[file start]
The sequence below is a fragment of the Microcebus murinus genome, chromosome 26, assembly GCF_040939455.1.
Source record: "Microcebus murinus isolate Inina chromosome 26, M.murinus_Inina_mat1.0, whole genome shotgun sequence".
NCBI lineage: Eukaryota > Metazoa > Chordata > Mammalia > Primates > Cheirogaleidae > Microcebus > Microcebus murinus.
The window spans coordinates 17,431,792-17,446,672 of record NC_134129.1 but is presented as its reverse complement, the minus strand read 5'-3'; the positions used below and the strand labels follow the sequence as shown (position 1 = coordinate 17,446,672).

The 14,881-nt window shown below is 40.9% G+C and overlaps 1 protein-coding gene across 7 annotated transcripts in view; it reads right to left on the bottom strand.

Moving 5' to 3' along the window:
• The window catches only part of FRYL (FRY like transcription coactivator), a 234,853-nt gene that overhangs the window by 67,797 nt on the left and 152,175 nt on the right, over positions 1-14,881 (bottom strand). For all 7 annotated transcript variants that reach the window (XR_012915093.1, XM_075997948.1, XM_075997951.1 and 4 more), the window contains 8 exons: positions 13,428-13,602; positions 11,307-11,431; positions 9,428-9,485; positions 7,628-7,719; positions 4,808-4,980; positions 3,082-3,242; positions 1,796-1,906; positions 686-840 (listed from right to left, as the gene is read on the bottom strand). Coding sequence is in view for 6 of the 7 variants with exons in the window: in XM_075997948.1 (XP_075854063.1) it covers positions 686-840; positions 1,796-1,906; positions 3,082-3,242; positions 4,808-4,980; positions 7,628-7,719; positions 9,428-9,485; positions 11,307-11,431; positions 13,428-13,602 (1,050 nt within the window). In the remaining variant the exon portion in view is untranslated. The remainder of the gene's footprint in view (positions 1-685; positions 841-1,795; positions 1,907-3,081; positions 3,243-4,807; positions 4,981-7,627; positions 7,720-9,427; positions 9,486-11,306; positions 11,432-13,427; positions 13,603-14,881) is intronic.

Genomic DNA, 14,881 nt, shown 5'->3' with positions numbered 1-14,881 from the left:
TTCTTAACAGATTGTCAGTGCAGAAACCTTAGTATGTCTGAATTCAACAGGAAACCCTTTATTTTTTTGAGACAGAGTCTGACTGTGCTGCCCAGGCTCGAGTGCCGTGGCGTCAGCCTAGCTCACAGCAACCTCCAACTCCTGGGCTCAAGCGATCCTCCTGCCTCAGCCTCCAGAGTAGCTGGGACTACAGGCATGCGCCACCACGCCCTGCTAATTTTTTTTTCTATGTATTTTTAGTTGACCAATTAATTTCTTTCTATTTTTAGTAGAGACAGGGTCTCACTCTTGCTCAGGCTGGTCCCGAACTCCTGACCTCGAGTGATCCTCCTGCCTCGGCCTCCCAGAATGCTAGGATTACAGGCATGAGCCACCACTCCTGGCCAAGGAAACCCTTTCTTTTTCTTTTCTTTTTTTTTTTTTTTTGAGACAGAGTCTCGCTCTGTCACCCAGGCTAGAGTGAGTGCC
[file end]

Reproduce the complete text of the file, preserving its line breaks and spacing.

The sequence below is a fragment of the Microcebus murinus genome, chromosome 26, assembly GCF_040939455.1.
Source record: "Microcebus murinus isolate Inina chromosome 26, M.murinus_Inina_mat1.0, whole genome shotgun sequence".
NCBI lineage: Eukaryota > Metazoa > Chordata > Mammalia > Primates > Cheirogaleidae > Microcebus > Microcebus murinus.
The window spans coordinates 17,431,792-17,446,672 of record NC_134129.1 but is presented as its reverse complement, the minus strand read 5'-3'; the positions used below and the strand labels follow the sequence as shown (position 1 = coordinate 17,446,672).

The 14,881-nt window shown below is 40.9% G+C and overlaps 1 protein-coding gene across 7 annotated transcripts in view; it reads right to left on the bottom strand.

Moving 5' to 3' along the window:
• The window catches only part of FRYL (FRY like transcription coactivator), a 234,853-nt gene that overhangs the window by 67,797 nt on the left and 152,175 nt on the right, over positions 1-14,881 (bottom strand). For all 7 annotated transcript variants that reach the window (XR_012915093.1, XM_075997948.1, XM_075997951.1 and 4 more), the window contains 8 exons: positions 13,428-13,602; positions 11,307-11,431; positions 9,428-9,485; positions 7,628-7,719; positions 4,808-4,980; positions 3,082-3,242; positions 1,796-1,906; positions 686-840 (listed from right to left, as the gene is read on the bottom strand). Coding sequence is in view for 6 of the 7 variants with exons in the window: in XM_075997948.1 (XP_075854063.1) it covers positions 686-840; positions 1,796-1,906; positions 3,082-3,242; positions 4,808-4,980; positions 7,628-7,719; positions 9,428-9,485; positions 11,307-11,431; positions 13,428-13,602 (1,050 nt within the window). In the remaining variant the exon portion in view is untranslated. The remainder of the gene's footprint in view (positions 1-685; positions 841-1,795; positions 1,907-3,081; positions 3,243-4,807; positions 4,981-7,627; positions 7,720-9,427; positions 9,486-11,306; positions 11,432-13,427; positions 13,603-14,881) is intronic.

Genomic DNA, 14,881 nt, shown 5'->3' with positions numbered 1-14,881 from the left:
TTCTTAACAGATTGTCAGTGCAGAAACCTTAGTATGTCTGAATTCAACAGGAAACCCTTTATTTTTTTGAGACAGAGTCTGACTGTGCTGCCCAGGCTCGAGTGCCGTGGCGTCAGCCTAGCTCACAGCAACCTCCAACTCCTGGGCTCAAGCGATCCTCCTGCCTCAGCCTCCAGAGTAGCTGGGACTACAGGCATGCGCCACCACGCCCTGCTAATTTTTTTTTCTATGTATTTTTAGTTGACCAATTAATTTCTTTCTATTTTTAGTAGAGACAGGGTCTCACTCTTGCTCAGGCTGGTCCCGAACTCCTGACCTCGAGTGATCCTCCTGCCTCGGCCTCCCAGAATGCTAGGATTACAGGCATGAGCCACCACTCCTGGCCAAGGAAACCCTTTCTTTTTCTTTTCTTTTTTTTTTTTTTTTGAGACAGAGTCTCGCTCTGTCACCCAGGCTAGAGTGAGTGCC